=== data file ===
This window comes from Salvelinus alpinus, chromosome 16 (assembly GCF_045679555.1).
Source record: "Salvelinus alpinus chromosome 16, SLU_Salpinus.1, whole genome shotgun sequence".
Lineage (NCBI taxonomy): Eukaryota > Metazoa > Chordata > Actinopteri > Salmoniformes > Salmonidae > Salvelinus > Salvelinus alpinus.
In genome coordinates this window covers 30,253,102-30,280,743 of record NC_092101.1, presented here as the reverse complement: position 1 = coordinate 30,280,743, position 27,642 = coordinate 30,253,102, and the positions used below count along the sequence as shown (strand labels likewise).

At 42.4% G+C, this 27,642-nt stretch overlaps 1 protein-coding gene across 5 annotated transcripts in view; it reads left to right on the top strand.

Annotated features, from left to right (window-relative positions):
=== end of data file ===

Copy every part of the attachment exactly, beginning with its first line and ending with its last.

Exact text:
This window comes from Salvelinus alpinus, chromosome 16 (assembly GCF_045679555.1).
Source record: "Salvelinus alpinus chromosome 16, SLU_Salpinus.1, whole genome shotgun sequence".
Lineage (NCBI taxonomy): Eukaryota > Metazoa > Chordata > Actinopteri > Salmoniformes > Salmonidae > Salvelinus > Salvelinus alpinus.
In genome coordinates this window covers 30,253,102-30,280,743 of record NC_092101.1, presented here as the reverse complement: position 1 = coordinate 30,280,743, position 27,642 = coordinate 30,253,102, and the positions used below count along the sequence as shown (strand labels likewise).

At 42.4% G+C, this 27,642-nt stretch overlaps 1 protein-coding gene across 5 annotated transcripts in view; it reads left to right on the top strand.

Annotated features, from left to right (window-relative positions):